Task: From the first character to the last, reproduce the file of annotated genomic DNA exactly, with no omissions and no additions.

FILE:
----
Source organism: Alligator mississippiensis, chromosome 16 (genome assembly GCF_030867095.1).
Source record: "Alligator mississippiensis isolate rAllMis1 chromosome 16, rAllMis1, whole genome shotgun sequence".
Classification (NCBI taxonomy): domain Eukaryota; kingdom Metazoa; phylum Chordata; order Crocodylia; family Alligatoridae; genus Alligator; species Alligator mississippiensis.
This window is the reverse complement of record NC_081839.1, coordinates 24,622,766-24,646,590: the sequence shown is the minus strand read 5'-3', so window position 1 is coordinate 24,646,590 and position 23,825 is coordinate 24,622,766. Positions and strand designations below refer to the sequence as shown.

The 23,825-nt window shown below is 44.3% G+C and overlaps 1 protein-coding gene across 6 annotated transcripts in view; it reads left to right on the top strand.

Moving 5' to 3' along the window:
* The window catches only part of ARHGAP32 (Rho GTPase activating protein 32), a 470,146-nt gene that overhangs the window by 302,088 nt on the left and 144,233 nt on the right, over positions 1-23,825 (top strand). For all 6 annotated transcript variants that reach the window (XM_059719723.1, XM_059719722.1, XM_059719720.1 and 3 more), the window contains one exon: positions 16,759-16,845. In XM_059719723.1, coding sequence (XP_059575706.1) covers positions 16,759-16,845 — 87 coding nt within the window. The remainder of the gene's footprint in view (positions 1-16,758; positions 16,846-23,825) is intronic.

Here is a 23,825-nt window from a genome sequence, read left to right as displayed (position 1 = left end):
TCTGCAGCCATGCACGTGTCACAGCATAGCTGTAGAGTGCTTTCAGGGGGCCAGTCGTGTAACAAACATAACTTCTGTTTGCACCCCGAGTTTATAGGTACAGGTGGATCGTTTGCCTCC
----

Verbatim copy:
Source organism: Alligator mississippiensis, chromosome 16 (genome assembly GCF_030867095.1).
Source record: "Alligator mississippiensis isolate rAllMis1 chromosome 16, rAllMis1, whole genome shotgun sequence".
Classification (NCBI taxonomy): domain Eukaryota; kingdom Metazoa; phylum Chordata; order Crocodylia; family Alligatoridae; genus Alligator; species Alligator mississippiensis.
This window is the reverse complement of record NC_081839.1, coordinates 24,622,766-24,646,590: the sequence shown is the minus strand read 5'-3', so window position 1 is coordinate 24,646,590 and position 23,825 is coordinate 24,622,766. Positions and strand designations below refer to the sequence as shown.

The 23,825-nt window shown below is 44.3% G+C and overlaps 1 protein-coding gene across 6 annotated transcripts in view; it reads left to right on the top strand.

Moving 5' to 3' along the window:
* The window catches only part of ARHGAP32 (Rho GTPase activating protein 32), a 470,146-nt gene that overhangs the window by 302,088 nt on the left and 144,233 nt on the right, over positions 1-23,825 (top strand). For all 6 annotated transcript variants that reach the window (XM_059719723.1, XM_059719722.1, XM_059719720.1 and 3 more), the window contains one exon: positions 16,759-16,845. In XM_059719723.1, coding sequence (XP_059575706.1) covers positions 16,759-16,845 — 87 coding nt within the window. The remainder of the gene's footprint in view (positions 1-16,758; positions 16,846-23,825) is intronic.

Here is a 23,825-nt window from a genome sequence, read left to right as displayed (position 1 = left end):
TCTGCAGCCATGCACGTGTCACAGCATAGCTGTAGAGTGCTTTCAGGGGGCCAGTCGTGTAACAAACATAACTTCTGTTTGCACCCCGAGTTTATAGGTACAGGTGGATCGTTTGCCTCC